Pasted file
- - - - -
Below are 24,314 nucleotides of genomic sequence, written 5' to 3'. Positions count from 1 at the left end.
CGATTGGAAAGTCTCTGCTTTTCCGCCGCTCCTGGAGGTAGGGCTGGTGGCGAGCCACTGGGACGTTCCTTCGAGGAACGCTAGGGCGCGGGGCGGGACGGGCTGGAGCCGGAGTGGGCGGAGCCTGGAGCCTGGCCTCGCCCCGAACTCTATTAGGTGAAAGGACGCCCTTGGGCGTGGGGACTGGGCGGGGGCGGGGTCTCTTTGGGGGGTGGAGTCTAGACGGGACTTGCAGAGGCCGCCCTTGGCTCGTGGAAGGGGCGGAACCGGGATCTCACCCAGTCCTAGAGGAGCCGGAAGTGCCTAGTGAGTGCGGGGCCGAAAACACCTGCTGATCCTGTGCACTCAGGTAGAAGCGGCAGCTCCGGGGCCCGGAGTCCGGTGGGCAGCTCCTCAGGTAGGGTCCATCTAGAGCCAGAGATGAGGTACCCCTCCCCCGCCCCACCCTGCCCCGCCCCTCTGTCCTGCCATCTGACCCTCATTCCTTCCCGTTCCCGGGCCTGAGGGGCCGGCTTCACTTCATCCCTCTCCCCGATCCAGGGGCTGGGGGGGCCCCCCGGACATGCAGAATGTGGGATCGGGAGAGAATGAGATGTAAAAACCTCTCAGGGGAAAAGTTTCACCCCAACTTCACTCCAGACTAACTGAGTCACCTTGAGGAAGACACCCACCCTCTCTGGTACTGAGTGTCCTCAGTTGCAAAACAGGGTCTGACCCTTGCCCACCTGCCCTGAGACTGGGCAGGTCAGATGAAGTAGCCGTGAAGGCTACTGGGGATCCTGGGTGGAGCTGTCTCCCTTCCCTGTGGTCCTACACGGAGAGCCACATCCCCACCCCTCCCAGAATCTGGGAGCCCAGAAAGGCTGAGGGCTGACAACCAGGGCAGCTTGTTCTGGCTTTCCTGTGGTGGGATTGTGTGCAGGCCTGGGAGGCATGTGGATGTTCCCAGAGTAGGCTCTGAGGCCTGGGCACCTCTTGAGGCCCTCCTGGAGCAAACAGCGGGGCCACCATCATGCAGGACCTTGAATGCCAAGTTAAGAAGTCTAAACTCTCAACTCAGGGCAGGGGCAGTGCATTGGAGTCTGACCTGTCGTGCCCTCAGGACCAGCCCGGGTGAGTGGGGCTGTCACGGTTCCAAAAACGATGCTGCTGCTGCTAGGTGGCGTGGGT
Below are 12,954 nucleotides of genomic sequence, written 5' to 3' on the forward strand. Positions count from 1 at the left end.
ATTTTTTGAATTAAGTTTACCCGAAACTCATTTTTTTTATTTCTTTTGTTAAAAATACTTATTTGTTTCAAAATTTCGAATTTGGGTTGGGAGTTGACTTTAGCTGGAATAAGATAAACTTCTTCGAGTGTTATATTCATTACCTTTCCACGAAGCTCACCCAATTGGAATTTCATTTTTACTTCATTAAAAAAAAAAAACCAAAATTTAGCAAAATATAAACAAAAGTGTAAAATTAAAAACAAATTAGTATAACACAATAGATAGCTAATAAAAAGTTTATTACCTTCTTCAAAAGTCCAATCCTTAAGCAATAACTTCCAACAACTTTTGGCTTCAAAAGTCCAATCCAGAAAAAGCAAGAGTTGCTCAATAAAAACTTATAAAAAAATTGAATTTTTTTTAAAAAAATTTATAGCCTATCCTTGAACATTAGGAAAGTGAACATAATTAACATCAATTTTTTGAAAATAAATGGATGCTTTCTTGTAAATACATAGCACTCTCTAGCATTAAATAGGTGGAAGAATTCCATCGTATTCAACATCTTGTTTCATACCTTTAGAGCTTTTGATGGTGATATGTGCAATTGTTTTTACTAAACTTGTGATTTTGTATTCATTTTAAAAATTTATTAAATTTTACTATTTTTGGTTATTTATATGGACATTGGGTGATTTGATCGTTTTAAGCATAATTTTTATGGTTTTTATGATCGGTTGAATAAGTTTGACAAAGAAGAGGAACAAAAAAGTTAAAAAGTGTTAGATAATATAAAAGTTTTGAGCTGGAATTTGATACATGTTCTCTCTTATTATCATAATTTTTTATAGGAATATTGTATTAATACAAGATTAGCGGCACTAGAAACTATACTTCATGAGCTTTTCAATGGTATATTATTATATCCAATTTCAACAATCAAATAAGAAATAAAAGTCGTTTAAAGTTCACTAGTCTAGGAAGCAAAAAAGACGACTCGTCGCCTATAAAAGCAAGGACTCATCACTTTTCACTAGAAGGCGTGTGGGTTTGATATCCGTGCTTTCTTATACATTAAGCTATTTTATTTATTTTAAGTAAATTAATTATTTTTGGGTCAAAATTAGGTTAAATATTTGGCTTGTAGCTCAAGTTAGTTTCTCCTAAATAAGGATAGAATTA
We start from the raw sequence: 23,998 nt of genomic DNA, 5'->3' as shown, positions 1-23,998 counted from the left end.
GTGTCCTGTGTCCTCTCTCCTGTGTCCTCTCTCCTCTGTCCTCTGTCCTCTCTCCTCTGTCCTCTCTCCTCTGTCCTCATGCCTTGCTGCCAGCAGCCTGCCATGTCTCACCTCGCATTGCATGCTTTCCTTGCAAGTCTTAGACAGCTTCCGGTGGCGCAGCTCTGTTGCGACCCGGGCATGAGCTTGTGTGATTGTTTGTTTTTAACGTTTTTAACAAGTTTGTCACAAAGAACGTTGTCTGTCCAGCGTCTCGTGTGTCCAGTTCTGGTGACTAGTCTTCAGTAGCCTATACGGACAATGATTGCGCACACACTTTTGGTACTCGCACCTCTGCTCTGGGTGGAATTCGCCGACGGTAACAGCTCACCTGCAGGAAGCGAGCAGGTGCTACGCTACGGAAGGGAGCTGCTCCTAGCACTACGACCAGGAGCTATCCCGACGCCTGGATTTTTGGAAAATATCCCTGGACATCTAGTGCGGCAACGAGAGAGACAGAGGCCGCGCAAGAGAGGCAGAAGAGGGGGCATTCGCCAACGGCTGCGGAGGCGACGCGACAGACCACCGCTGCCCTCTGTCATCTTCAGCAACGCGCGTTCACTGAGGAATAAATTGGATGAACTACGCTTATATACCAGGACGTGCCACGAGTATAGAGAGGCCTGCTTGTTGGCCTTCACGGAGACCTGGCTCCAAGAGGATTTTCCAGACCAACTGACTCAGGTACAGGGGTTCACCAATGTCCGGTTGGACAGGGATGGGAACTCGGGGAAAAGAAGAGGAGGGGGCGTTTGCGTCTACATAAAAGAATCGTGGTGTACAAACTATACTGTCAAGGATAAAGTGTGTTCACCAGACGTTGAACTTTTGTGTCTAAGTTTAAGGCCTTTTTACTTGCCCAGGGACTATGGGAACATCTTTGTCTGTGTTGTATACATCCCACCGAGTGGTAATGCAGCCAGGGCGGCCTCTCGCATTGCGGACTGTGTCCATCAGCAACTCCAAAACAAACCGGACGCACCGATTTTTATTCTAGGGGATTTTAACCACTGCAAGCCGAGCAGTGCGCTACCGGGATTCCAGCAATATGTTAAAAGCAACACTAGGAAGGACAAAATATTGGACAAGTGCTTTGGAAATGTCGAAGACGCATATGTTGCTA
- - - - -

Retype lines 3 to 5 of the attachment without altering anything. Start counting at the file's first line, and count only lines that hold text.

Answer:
Below are 12,954 nucleotides of genomic sequence, written 5' to 3' on the forward strand. Positions count from 1 at the left end.
ATTTTTTGAATTAAGTTTACCCGAAACTCATTTTTTTTATTTCTTTTGTTAAAAATACTTATTTGTTTCAAAATTTCGAATTTGGGTTGGGAGTTGACTTTAGCTGGAATAAGATAAACTTCTTCGAGTGTTATATTCATTACCTTTCCACGAAGCTCACCCAATTGGAATTTCATTTTTACTTCATTAAAAAAAAAAAACCAAAATTTAGCAAAATATAAACAAAAGTGTAAAATTAAAAACAAATTAGTATAACACAATAGATAGCTAATAAAAAGTTTATTACCTTCTTCAAAAGTCCAATCCTTAAGCAATAACTTCCAACAACTTTTGGCTTCAAAAGTCCAATCCAGAAAAAGCAAGAGTTGCTCAATAAAAACTTATAAAAAAATTGAATTTTTTTTAAAAAAATTTATAGCCTATCCTTGAACATTAGGAAAGTGAACATAATTAACATCAATTTTTTGAAAATAAATGGATGCTTTCTTGTAAATACATAGCACTCTCTAGCATTAAATAGGTGGAAGAATTCCATCGTATTCAACATCTTGTTTCATACCTTTAGAGCTTTTGATGGTGATATGTGCAATTGTTTTTACTAAACTTGTGATTTTGTATTCATTTTAAAAATTTATTAAATTTTACTATTTTTGGTTATTTATATGGACATTGGGTGATTTGATCGTTTTAAGCATAATTTTTATGGTTTTTATGATCGGTTGAATAAGTTTGACAAAGAAGAGGAACAAAAAAGTTAAAAAGTGTTAGATAATATAAAAGTTTTGAGCTGGAATTTGATACATGTTCTCTCTTATTATCATAATTTTTTATAGGAATATTGTATTAATACAAGATTAGCGGCACTAGAAACTATACTTCATGAGCTTTTCAATGGTATATTATTATATCCAATTTCAACAATCAAATAAGAAATAAAAGTCGTTTAAAGTTCACTAGTCTAGGAAGCAAAAAAGACGACTCGTCGCCTATAAAAGCAAGGACTCATCACTTTTCACTAGAAGGCGTGTGGGTTTGATATCCGTGCTTTCTTATACATTAAGCTATTTTATTTATTTTAAGTAAATTAATTATTTTTGGGTCAAAATTAGGTTAAATATTTGGCTTGTAGCTCAAGTTAGTTTCTCCTAAATAAGGATAGAATTA
We start from the raw sequence: 23,998 nt of genomic DNA, 5'->3' as shown, positions 1-23,998 counted from the left end.